• 1 qt (960 ml) water
  • Juice of 1 lime
  • 1 tbsp (9 g) peppercorns
  • 1 tbsp (5 g) coriander seeds
  • 1 jalapeño pepper, halved lengthwise
  • 1 sprig marjoram
  • Big pinch sea salt
  • Big pinch sugar
  • 2 large red onions, thinly sliced


  1. In a 6-quart (5.8 L) saucepan over medium heat, combine the vinegar, water, lime juice, peppercorns, coriander seeds, jalapeño, marjoram, salt, and sugar. Bring to a simmer and cook for 5 minutes. Remove the mixture from the heat and let cool.
  2. Cover and refrigerate for 24 hours, and up to 5 days. Drain the onions from the liquid before using.

Pick up your copy of Fish here .

Recipe and images courtesy of Fish: Recipes and Techniques for Freshwater Fish by Jon Wipfli, Harvard Common Press 2019. Photography by Colleen Eversman.

Editors' Recommendations

This is how a hot dog is made (and yes, it’s as gross as you think)
How are hot dogs made (You know you're curious)
Hot dogs.

When it comes to hot dogs, most of us live in a pleasant bubble of deniability. This phallic little meat medley has had people looking the other way for over a century. Thanks to the high school trauma we all undoubtedly suffered after reading The Jungle, it's a wonder we aren't all vegetarians. There's a reason we don't want to know how hot dogs are made, or what hot dogs are made of. The truth is, though, hot dogs are delicious. And if we shove our fingers in our ears far enough when people start cracking mystery meat jokes, we don't have to really think about "how the sausage gets made." And then a video like this comes along.
Some people aren't affected by the less-than-glamorous truth behind certain foods. Of these people, I am jealous. My brother, for example, once paused Super Size Me to leave his house and drive through McDonald's. He returned home, unpaused the film, and enjoyed watching the rest of it while dipping his nuggets in sweet and sour. I applaud him, and the others who fall into this rather tenacious camp. But as for the rest of us, this video may be a little hard to stomach.
How It's Made: Hot Dogs
We will say that the hot dog making process does get high marks for sustainability, using parts of the (many) animals that would otherwise go to waste. Scraps and trimmings from beef, pork, and chicken are ground and combined to create a mostly waste-free food. That's a beautiful thing. Unfortunately, the beauty stops there.
Once the ground meat is combined, "processed chicken trimmings" (we dare not ask) are added along with starches and seasonings. Give the mix a gargantuan churning with industrial-sized wheels, slosh in some water, and a shocking amount of corn syrup, and you get what the video actually calls...meat batter. The use of this word combined with the visuals shown at the moment it's used is something that will undoubtedly haunt your nightmares in the years to come. Don't say we didn't warn you.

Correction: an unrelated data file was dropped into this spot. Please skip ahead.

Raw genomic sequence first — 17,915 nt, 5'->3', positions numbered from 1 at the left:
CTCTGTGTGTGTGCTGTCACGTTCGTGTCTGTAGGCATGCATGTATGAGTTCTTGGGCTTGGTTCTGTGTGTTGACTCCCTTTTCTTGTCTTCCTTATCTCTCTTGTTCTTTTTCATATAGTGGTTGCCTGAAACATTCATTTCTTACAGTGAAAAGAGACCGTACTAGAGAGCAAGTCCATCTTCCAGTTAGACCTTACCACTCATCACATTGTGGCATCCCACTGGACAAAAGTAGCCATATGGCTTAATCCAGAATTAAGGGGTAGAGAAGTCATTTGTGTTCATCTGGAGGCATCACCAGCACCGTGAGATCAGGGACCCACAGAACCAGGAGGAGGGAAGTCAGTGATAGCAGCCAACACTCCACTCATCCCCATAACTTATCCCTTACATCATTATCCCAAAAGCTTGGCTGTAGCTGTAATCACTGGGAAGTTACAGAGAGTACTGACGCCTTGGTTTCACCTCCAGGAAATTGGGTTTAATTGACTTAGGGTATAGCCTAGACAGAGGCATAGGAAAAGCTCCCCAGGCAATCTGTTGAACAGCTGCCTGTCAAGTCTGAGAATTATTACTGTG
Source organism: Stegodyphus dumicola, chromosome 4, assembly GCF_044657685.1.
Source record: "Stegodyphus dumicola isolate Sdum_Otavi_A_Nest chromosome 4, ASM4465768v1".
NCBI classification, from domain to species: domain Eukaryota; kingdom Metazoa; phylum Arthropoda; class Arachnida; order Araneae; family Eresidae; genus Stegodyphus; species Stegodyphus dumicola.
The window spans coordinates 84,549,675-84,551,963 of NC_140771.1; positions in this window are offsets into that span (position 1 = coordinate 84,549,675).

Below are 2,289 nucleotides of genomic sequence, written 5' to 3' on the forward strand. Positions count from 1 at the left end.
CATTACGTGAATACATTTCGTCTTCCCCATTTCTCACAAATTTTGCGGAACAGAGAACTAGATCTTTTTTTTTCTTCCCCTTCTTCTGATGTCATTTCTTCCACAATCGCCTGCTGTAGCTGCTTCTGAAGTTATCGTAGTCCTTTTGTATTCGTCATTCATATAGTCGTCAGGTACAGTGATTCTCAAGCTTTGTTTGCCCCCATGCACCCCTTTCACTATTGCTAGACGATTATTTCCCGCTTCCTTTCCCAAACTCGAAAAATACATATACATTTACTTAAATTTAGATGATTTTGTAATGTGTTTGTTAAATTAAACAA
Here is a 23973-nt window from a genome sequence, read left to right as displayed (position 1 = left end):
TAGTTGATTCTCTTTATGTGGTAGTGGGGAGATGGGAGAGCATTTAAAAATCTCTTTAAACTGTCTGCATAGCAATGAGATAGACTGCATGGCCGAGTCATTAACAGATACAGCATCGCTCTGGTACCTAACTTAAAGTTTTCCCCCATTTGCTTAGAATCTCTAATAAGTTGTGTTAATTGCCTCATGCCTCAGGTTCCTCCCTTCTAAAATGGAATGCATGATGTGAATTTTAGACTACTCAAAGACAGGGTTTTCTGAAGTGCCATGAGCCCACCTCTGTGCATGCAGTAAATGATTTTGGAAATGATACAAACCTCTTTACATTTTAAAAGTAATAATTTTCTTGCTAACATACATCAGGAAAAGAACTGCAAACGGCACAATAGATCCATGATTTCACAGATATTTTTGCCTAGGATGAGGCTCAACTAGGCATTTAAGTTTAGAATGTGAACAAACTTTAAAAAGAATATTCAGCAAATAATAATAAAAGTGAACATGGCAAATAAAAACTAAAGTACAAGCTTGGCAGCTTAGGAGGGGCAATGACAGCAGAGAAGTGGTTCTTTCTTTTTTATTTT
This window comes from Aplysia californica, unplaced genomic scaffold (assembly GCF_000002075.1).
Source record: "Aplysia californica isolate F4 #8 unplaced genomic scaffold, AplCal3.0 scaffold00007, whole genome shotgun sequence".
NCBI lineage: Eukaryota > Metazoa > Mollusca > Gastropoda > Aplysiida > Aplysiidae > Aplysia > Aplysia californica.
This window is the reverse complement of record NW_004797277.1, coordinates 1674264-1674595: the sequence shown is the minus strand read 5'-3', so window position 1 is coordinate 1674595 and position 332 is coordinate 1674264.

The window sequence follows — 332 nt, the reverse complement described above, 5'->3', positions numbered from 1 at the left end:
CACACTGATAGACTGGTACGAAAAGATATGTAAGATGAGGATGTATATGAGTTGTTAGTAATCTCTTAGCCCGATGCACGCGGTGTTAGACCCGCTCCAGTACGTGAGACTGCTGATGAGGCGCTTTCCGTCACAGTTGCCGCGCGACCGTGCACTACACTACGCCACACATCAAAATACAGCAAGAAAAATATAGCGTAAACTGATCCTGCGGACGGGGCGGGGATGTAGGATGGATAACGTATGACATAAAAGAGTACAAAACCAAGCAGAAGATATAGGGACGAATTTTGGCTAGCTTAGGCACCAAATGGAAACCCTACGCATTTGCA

From here, the horror eases a bit. The...meat cased in cellulose, linked, baked, removed from the casing, inspected, and packaged. And that's how hot dogs are made.
Now that your morbid curiosity has been satisfied, go grab yourself a drink. We sure did.

Read more
Nam prik, the fiery Thai chili dip you should be adding to everything
Chiang Mai native Chef Setalat Prasert of Spicy Shallot breaks down this amazing Thai favorite
Spicy Shallot Nam Prik in a basket.

Fiery, herbaceous, tart, and savory, nam prik is a chili sauce that's absolutely beloved throughout Thailand. With more than a dozen varieties, this hot sauce and dip is enjoyed with everything from raw and steamed vegetables to grilled meats or fish. While the dip is traditionally prepared in a mortar and pestle (or a Thai krok), modern cooks often use a blender or food processor to make this vibrant chili dip. 

To guide us through this Thai delicacy is Chiang Mai native Chef Setalat "George" Prasert of Spicy Shallot. Spicy Shallot, located in Elmhurst, Queens, on a three-block stretch of Woodside Avenue named Little Thailand Way, serves a unique blend of Thai cuisine and Japanese sushi. The restaurant is also a showcase of Prasert's favorite — nam prik kha.

Read more
Why you should sous vide your baby back ribs this summer
Once you make your baby back ribs this way, you'll never go back
why you should sous vide baby back ribs

Summertime is coming, and that means ribs. Sweet and spicy, fall-off-the-bone, savory, meaty, delicious ribs. And while you may already have your grilled or baked ribs mastered, we bet you haven't yet tried sous vide ribs.
Before you roll your eyes at the idea of something as primitive and macho as ribs being prepared in something as modern and geeky as a sous vide machine (how dare you), hear us out. You're going to want to try this the next time you get that delivery from .

Sous vide ribs are more tender (and customizable)
We're sure your grilled or baked ribs are tender. But not like this. Really.

Read more